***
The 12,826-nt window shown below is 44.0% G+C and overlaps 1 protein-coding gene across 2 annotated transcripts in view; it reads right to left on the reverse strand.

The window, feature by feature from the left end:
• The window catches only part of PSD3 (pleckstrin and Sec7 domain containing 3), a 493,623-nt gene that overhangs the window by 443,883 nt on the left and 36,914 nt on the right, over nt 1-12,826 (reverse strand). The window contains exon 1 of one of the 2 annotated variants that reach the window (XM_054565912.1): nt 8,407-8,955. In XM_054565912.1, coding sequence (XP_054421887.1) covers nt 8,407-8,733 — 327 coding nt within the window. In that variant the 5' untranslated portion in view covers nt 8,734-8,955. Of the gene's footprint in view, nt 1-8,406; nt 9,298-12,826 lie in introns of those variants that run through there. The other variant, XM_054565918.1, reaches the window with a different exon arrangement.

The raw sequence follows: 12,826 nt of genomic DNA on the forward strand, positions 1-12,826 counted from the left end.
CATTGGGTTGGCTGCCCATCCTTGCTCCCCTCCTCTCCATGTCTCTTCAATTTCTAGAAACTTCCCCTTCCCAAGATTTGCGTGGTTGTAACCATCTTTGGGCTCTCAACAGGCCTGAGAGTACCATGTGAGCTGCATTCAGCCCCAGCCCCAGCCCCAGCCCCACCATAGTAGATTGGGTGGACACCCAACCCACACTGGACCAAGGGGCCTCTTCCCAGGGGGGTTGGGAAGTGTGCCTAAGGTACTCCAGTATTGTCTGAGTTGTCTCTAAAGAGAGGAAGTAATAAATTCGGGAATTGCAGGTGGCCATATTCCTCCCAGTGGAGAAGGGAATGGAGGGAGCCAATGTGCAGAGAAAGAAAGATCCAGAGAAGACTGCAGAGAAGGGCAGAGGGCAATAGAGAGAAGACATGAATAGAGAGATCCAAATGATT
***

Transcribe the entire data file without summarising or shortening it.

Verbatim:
The 12,826-nt window shown below is 44.0% G+C and overlaps 1 protein-coding gene across 2 annotated transcripts in view; it reads right to left on the reverse strand.

The window, feature by feature from the left end:
• The window catches only part of PSD3 (pleckstrin and Sec7 domain containing 3), a 493,623-nt gene that overhangs the window by 443,883 nt on the left and 36,914 nt on the right, over nt 1-12,826 (reverse strand). The window contains exon 1 of one of the 2 annotated variants that reach the window (XM_054565912.1): nt 8,407-8,955. In XM_054565912.1, coding sequence (XP_054421887.1) covers nt 8,407-8,733 — 327 coding nt within the window. In that variant the 5' untranslated portion in view covers nt 8,734-8,955. Of the gene's footprint in view, nt 1-8,406; nt 9,298-12,826 lie in introns of those variants that run through there. The other variant, XM_054565918.1, reaches the window with a different exon arrangement.

The raw sequence follows: 12,826 nt of genomic DNA on the forward strand, positions 1-12,826 counted from the left end.
CATTGGGTTGGCTGCCCATCCTTGCTCCCCTCCTCTCCATGTCTCTTCAATTTCTAGAAACTTCCCCTTCCCAAGATTTGCGTGGTTGTAACCATCTTTGGGCTCTCAACAGGCCTGAGAGTACCATGTGAGCTGCATTCAGCCCCAGCCCCAGCCCCAGCCCCACCATAGTAGATTGGGTGGACACCCAACCCACACTGGACCAAGGGGCCTCTTCCCAGGGGGGTTGGGAAGTGTGCCTAAGGTACTCCAGTATTGTCTGAGTTGTCTCTAAAGAGAGGAAGTAATAAATTCGGGAATTGCAGGTGGCCATATTCCTCCCAGTGGAGAAGGGAATGGAGGGAGCCAATGTGCAGAGAAAGAAAGATCCAGAGAAGACTGCAGAGAAGGGCAGAGGGCAATAGAGAGAAGACATGAATAGAGAGATCCAAATGATT